What is the quintessential female rider? In fact how do we define women riders in general? Who are those women that decide to reject standard female roles for a less common practice. Are they adventurers, enlightened or just plain mad? The population of female riders is expanding and with that expansion, come women exploring all facets of the motorcycling community. There are now female racers, off-road riders, motocross racers, tourers, RTW riders, cruisers and those that simply use the motorcycle as a commuter vehicle. There are all-female riding clubs, sponsored events and meets. We are the largest growing demographic in the industry and we need not only motorcycles designed to fit a shorter inseam, but an entire array of riding essentials designed for all women.
The question I have to ask myself, is why aren’t there even more women riding motorcycles. Statistically, though our numbers are growing, I still see few women riding their own, as I tour about the country. There still remains a limited number of females that throw caution to the wind and a leg over a motorbike to to embark upon the ultimate adventure of fun and challenge.
The women riders that I have been fortunate enough to meet come from all walks of life, but enjoy a common thread, their love for the ride. After talking to many female riders, regarding why they rode, the replies I received were as diverse as the women who provided them. You’ll find these are the “real” babes on bikes. These are the women that define the sport of motorcycling.
Christina Shook–Of the many complex reasons one might choose to ride – isn’t it clear to every rider that its just plain FUN? One word: fun.
Jeanette Snowbull–At this point in my life, I get to appreciate the sites, sounds and smells of the beautiful world, the mountains I live in. I get to take adventures to other areas and see the world in a way others cannot. The serenity, the peacefulness, sometimes being alone with my thoughts is a sanity in itself. Riding…the thrill the feel I just can’t live with out it.
Joan Jett–I love riding the twisties and long distance riding, it gets me out of being stuck and places me into an “endorphin” zone way better than exercises. Its a rush, I stay focused, I sense my surroundings, I feel the bike, I feel the power within my grasp, and these bikes take me to new and exciting places and people. There is nothing like it except to be in love.
Karen Boyd–Riding allows me to escape the day to day world where everything is dulled by expectations and instead feel my senses sharpening, my reflexes quickening, and my awareness expanding. I ride because it makes me feel alive and at one with the road stretching out in front of me.
Kelly Rogers–Why I initially was interested in riding and why I ride now are different. At first, riding had the appeal of the rebel… The danger and excitement… the uniqueness of doing something not everybody does was emotionally appealing to me. Why I ride now has more to do with empowerment, at-one-ment and freedom. There is something very liberating about strapping on my gear, straddling a machine and leaving the rest of the world behind.
Kris Oden–Why I ride…to be my authentic self. I do what pleases me and this pleases me. Oh ya…and to pick up guys.
Lois Pryce–I ride for fun, for freedom, for kicks!
Marion Tucker–Riding has invaded all areas of my life, work, fun, and home life.
Nancy Foote–I’ve always enjoyed the backroads and byways, even before I found motorcycling to be so fun. So when I was introduced to riding over 28 years ago, it only seemed natural that I would take to a bike and use it to expand my horizons. I love the feeling of power from the bike and being able to control my own destination and destiny. I feel that riding is as close to flying without leaving the ground. The speeding through time and space takes me to not only the physical places, but also to the spiritual highs of being alive and living life.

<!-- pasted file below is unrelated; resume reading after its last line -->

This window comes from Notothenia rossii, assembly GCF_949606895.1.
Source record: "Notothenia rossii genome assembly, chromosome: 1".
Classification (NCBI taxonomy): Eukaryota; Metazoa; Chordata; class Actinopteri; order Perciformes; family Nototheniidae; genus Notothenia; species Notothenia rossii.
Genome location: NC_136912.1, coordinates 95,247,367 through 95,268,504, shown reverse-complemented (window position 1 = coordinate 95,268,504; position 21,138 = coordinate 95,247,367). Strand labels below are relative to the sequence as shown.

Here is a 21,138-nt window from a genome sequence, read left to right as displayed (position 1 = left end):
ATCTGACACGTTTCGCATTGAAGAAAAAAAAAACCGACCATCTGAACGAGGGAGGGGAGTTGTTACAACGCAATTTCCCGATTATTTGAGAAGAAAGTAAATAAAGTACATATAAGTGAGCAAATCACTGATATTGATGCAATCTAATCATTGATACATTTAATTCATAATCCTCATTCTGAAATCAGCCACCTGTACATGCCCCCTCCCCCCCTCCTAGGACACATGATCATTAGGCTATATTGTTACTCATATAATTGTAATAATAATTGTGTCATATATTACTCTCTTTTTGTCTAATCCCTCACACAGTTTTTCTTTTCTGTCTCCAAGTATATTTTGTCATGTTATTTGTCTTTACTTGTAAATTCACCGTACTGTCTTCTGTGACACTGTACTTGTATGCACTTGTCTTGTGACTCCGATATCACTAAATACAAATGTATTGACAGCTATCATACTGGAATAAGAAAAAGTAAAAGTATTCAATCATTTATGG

Liz Walling–I ride because; being pilot of own bike – picking my own destinations – all the while listing to my ipod, reminds me how fun it is to feel freedom. Plus I love being outside, moving effortlessly through the air, feeling the tempature changes, smelling the earthy warmth of rocks and dirt…. my idea of meditation!
Liz’s daughter Sarah Walling–I ride because it’s dangerous, and the danger makes me focus tightly on the present. I ride because it’s difficult, and the difficulty makes for great stories, experiences, and learning opportunities. I ride because it’s fun to be the girl that rides when most girls don’t, because it’s fun to tell little girls captivated by my bright red bike that they can ride too, and because it’s fun to watch people’s faces when i take off my helmet and shake out my hair. Most of all, though, I ride because I love it.
Anke Knauth–I am 17 and I will ride my motorcycle to school once the school year starts again. I can’t wait!
Astir–What is great about motorcycling is it is so multidimensional, and the female riders I know epitomize this. From the long distance rider whose goal is to be in the top 10 on BMW MOA, to my teacher girlfriend who spends her weekend exploring the desert tracking wild horses. Motorcycling for me is about pushing my limits, internal and external, and exploring this amazing world we live in. Major bonus is finding like minded people to share the adventure with.
chickthatrides–I started riding a quad when I was 5 and have been riding ever since because its fun. I can ride alone, but best of all, I can ride with my family too.
imasoftT–I Rode Today
I rode today without purpose or direction , each turn dictated by the feel of the moment, through the back roads that I have ridden a hundred times. Amazed at the difference the seasons make in the perception of the landscapes.
I rode today to clear my mind of the never ending maze of life in which I had become lost. I needed the peace that comes from being alone with the bike and the road, so I could find myself again.
I rode today to feel the power of the engine in my hand and to experience the feeling you get when you top a hill and see the land stretch out before you as though it were waiting just for you to come along.
I rode today, not in search of snow capped mountain vistas or babbling brooks, but just to feel the wind blowing away the cob webs of my advancing years and returning me to a place of child-like wonder and leaving me with the urge to yell out over my shoulder, “Hey Ma, watch this”.
I rode today and I will ride again tomorrow.